## Storm the Castle B

crazyhorse
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### Re: Storm the Castle B

tag wrote:The projectile and counterweights were odd numbers so I don't remember them exactly. I know one projectile was 42.1g and the counterweights were also with decimal numbers too. I have read and re-read this years scoring for storm the castle and don't see anywhere where it states extra points for distance. Scoring is total distance(td)-3 times accuracy + bonus points for hitting target. I would love a better explanation to understand how the scoring works with longer distances since it isn't making sense to me based on the rule book info for this year.
The last post explained it very well. You dont get extra points for a farther distance, you just get more points. Team A chooses a target distance (td) of 3 meters. They start with a base of 3 points. They hit and land in the target. They get an accuracy bonus (ab) of (td)x .3. 3 x .3 = .9. (td) of 3 plus (ab) of +.9 = score of 3.9. Team B chooses a (td) of 20 meters and start with a base of 20 points. They miss the target by 5 meters. They get an (ab) of the miss (5 meters) x 3. 5 x 3 =15. (td) of 20 minus (ab) of 15 = score of 5.

You dont get bonus points for a longer distance, you just get moe to start. It is a combination of accuracy and distance in this event. If you are picking a target distance where u can miss by 2-3 meters based on data, ur asking to not medal. Based on ur data collection, pick a (td) u can get close to or hit with the given counterweight and projectile mass.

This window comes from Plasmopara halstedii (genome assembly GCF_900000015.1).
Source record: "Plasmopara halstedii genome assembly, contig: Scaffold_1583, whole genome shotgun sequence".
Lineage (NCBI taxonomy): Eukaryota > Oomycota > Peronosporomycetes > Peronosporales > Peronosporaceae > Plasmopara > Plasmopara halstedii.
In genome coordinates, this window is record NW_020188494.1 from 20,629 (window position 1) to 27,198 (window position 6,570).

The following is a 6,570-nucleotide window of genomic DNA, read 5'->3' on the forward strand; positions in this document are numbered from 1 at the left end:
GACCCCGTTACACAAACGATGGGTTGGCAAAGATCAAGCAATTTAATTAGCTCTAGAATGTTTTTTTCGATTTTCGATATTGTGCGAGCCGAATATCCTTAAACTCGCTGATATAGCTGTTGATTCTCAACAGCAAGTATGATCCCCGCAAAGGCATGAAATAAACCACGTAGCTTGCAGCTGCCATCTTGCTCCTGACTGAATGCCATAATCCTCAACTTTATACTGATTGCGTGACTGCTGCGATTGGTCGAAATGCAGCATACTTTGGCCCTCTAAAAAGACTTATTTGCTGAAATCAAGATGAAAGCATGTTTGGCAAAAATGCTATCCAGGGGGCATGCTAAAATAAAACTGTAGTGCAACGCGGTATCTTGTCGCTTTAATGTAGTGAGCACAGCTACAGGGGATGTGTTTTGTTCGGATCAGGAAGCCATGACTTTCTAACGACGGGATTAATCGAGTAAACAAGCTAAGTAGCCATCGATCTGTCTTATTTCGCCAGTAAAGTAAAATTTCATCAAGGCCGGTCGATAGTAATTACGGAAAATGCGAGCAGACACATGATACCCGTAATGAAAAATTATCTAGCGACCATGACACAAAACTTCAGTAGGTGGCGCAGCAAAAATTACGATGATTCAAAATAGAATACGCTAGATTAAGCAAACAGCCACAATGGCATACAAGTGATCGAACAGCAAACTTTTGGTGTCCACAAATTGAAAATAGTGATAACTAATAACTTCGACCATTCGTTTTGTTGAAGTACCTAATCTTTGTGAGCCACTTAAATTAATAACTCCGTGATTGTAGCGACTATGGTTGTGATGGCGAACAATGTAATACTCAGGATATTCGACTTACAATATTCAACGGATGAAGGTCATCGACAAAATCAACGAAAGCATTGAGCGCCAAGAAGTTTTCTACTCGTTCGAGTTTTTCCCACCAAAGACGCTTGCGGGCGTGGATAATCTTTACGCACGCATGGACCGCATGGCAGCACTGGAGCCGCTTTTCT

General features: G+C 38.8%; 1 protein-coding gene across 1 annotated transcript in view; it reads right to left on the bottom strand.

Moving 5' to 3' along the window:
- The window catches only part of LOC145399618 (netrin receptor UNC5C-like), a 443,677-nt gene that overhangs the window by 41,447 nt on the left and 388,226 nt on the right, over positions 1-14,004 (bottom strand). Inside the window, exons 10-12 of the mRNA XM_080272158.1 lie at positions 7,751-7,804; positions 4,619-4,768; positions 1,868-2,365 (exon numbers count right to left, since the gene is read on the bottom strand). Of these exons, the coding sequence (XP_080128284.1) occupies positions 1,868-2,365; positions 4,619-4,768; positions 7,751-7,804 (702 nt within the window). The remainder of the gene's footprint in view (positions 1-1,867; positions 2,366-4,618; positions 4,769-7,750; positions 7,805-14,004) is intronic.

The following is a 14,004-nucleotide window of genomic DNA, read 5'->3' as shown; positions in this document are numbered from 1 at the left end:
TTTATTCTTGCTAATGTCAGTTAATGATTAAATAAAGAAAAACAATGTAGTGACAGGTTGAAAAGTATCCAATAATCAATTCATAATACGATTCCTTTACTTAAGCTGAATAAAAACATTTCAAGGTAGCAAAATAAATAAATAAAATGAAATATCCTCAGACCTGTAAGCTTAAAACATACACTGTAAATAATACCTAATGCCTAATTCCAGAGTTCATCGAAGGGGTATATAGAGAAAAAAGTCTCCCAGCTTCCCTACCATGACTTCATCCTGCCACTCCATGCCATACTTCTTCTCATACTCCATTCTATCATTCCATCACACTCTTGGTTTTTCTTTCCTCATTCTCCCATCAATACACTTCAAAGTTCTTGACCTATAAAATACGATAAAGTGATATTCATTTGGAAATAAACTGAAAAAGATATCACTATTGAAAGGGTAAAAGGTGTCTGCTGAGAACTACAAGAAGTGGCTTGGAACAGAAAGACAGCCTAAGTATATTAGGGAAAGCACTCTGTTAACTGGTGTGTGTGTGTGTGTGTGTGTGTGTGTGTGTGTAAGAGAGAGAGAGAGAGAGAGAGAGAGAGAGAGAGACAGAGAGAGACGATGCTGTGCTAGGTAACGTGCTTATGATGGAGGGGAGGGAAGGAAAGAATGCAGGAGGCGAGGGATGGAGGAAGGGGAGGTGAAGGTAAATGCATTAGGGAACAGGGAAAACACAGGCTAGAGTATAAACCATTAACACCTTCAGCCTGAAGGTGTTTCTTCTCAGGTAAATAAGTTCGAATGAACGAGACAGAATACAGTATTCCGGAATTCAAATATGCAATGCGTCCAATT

sandpas
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### Re: Storm the Castle B

There is a scoring spreadsheet at the official site that does the calculations for you. http://www.soinc.org/storm_the_castle_b You can plug in the numbers and see what scores you get.

mtheleman
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### Re: Storm the Castle B

BMSscienceguy wrote:
tag wrote:...We have a hinged counterweight trebuchet with a wire "scoop" shape to hold the projectile (not a sling). We tried a sling with our trebuchet and it wasn't successful. Needless to say it doesn't have a lot of height in shooting the projectile, but is consistent with distance...
We're in the same boat, switching from a sling to a "scoop". My concern is with the energy conservation rule. My understanding is that, with a standard trebuchet, as long as the arm does not move forward at 90degrees or less, that this construction would work. That is, with a scoop attached to the end of the arm, as long as it does not move it forward at 90degrees, this would be permitted.

I have searched the forums, wikis, website, rules book - but do not see anything restricting/permitting a scoop as long as it meets energy rule. Can someone else share their thoughts on this and help put my mind to ease?
I have seen several interesting designs with scoops. You could potentially place the projectile closer to the end of the action of the arm. That would allow the arm to build up more momentum before carrying the projectile.
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Friedoyster3
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### Re: Storm the Castle B